This work gives an outlook on the potential of automated driving functions (ADFs) to reduce real-world CO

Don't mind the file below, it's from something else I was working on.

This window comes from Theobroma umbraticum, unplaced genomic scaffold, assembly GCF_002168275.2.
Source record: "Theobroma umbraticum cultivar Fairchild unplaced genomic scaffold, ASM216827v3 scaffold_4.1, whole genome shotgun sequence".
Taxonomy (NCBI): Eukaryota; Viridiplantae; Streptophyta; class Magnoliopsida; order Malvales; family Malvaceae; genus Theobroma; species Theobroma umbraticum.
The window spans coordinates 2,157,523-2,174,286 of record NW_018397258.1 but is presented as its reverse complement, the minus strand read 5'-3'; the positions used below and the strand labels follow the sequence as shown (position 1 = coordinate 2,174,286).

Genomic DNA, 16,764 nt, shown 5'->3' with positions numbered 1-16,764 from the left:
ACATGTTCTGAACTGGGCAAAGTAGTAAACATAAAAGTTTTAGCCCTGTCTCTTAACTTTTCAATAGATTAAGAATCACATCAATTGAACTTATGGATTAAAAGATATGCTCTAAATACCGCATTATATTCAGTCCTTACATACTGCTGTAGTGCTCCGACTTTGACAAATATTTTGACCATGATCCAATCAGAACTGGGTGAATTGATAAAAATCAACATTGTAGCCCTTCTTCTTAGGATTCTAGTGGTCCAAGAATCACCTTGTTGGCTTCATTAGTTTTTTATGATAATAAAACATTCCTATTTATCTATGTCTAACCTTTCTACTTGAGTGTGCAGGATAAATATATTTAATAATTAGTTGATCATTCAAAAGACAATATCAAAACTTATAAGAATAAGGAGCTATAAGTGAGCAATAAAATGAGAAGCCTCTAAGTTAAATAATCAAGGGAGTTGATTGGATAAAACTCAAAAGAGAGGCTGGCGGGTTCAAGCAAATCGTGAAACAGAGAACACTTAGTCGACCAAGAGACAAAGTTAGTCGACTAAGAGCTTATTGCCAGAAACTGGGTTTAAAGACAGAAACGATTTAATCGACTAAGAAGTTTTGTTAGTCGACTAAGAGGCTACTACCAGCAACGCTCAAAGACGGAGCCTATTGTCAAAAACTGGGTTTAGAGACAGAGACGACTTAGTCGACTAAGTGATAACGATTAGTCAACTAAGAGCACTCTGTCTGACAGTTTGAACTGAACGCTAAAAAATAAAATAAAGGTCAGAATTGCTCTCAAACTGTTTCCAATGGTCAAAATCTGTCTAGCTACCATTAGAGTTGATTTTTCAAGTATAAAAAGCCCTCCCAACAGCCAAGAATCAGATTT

2 and pollutant emissions for heavy-duty powertrains. Up to now, ADF research mainly focuses on increased traffic safety, driver comfort, and road capacity. Studies on emissions are lacking. By taking the driver out-of-the-loop, cycle-to-cycle variability is removed and energy losses and large accelerations can be significantly reduced. This enhances emission performance robustness, which will allow for more fuel-efficient engine settings. A general, optimal control framework is introduced, which integrates ADF with energy and emission management. Based on predictions of the vehicle power demand and emissions, a desired vehicle velocity profile, which minimizes the overall vehicle energy consumption, is determined. In this approach, real-world tailpipe emissions are explicitly taken into account. This opens the route to emission trading on vehicle or even, on platoon, fleet, and traffic level. For the combined ADF and powertrain development, testing, and certification, various opportunities are presented to fully exploit the synergy between these systems and to reduce development time and costs. By equipping vehicles with an emission monitoring system, real-world data of the ADF emission reduction potential becomes available. As validated traffic and component aging models are lacking, this data is also valuable for realistic scenario development and uncertainty modeling in virtual or mixed testing. This will lead to improved robustness evaluation and performance.